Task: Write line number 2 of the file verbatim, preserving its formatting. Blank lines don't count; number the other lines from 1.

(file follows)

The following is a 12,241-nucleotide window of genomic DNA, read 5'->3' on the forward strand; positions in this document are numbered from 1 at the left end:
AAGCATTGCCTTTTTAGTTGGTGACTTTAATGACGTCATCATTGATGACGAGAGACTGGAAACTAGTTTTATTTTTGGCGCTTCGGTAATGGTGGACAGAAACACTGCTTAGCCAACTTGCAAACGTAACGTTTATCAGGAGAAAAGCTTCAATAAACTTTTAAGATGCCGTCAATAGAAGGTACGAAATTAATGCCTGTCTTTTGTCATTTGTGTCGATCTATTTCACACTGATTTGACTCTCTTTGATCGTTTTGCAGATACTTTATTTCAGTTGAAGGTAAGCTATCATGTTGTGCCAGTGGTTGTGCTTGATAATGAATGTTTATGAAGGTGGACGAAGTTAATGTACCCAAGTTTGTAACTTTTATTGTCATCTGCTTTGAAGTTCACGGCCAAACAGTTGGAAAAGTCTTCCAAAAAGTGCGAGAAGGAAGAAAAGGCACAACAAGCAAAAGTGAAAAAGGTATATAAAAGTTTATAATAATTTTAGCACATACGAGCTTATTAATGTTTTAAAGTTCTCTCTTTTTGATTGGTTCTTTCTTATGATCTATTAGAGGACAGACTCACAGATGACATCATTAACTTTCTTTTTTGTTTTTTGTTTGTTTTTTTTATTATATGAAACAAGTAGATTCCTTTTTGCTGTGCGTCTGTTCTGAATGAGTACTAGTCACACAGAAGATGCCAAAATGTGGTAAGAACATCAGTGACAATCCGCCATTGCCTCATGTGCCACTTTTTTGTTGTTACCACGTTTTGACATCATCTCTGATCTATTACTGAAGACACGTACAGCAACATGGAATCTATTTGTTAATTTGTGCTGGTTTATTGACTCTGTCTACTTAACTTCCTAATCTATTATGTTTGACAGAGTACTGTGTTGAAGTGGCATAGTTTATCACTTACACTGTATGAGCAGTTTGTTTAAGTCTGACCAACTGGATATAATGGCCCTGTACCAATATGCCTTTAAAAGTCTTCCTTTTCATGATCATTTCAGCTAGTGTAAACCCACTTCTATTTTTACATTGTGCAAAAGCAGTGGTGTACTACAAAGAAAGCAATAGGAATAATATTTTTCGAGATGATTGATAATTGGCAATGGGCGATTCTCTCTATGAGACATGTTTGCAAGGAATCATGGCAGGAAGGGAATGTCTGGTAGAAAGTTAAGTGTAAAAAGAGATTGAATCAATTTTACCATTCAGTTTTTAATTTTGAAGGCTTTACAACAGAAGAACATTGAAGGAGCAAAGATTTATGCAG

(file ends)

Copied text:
AAGCATTGCCTTTTTAGTTGGTGACTTTAATGACGTCATCATTGATGACGAGAGACTGGAAACTAGTTTTATTTTTGGCGCTTCGGTAATGGTGGACAGAAACACTGCTTAGCCAACTTGCAAACGTAACGTTTATCAGGAGAAAAGCTTCAATAAACTTTTAAGATGCCGTCAATAGAAGGTACGAAATTAATGCCTGTCTTTTGTCATTTGTGTCGATCTATTTCACACTGATTTGACTCTCTTTGATCGTTTTGCAGATACTTTATTTCAGTTGAAGGTAAGCTATCATGTTGTGCCAGTGGTTGTGCTTGATAATGAATGTTTATGAAGGTGGACGAAGTTAATGTACCCAAGTTTGTAACTTTTATTGTCATCTGCTTTGAAGTTCACGGCCAAACAGTTGGAAAAGTCTTCCAAAAAGTGCGAGAAGGAAGAAAAGGCACAACAAGCAAAAGTGAAAAAGGTATATAAAAGTTTATAATAATTTTAGCACATACGAGCTTATTAATGTTTTAAAGTTCTCTCTTTTTGATTGGTTCTTTCTTATGATCTATTAGAGGACAGACTCACAGATGACATCATTAACTTTCTTTTTTGTTTTTTGTTTGTTTTTTTTATTATATGAAACAAGTAGATTCCTTTTTGCTGTGCGTCTGTTCTGAATGAGTACTAGTCACACAGAAGATGCCAAAATGTGGTAAGAACATCAGTGACAATCCGCCATTGCCTCATGTGCCACTTTTTTGTTGTTACCACGTTTTGACATCATCTCTGATCTATTACTGAAGACACGTACAGCAACATGGAATCTATTTGTTAATTTGTGCTGGTTTATTGACTCTGTCTACTTAACTTCCTAATCTATTATGTTTGACAGAGTACTGTGTTGAAGTGGCATAGTTTATCACTTACACTGTATGAGCAGTTTGTTTAAGTCTGACCAACTGGATATAATGGCCCTGTACCAATATGCCTTTAAAAGTCTTCCTTTTCATGATCATTTCAGCTAGTGTAAACCCACTTCTATTTTTACATTGTGCAAAAGCAGTGGTGTACTACAAAGAAAGCAATAGGAATAATATTTTTCGAGATGATTGATAATTGGCAATGGGCGATTCTCTCTATGAGACATGTTTGCAAGGAATCATGGCAGGAAGGGAATGTCTGGTAGAAAGTTAAGTGTAAAAAGAGATTGAATCAATTTTACCATTCAGTTTTTAATTTTGAAGGCTTTACAACAGAAGAACATTGAAGGAGCAAAGATTTATGCAG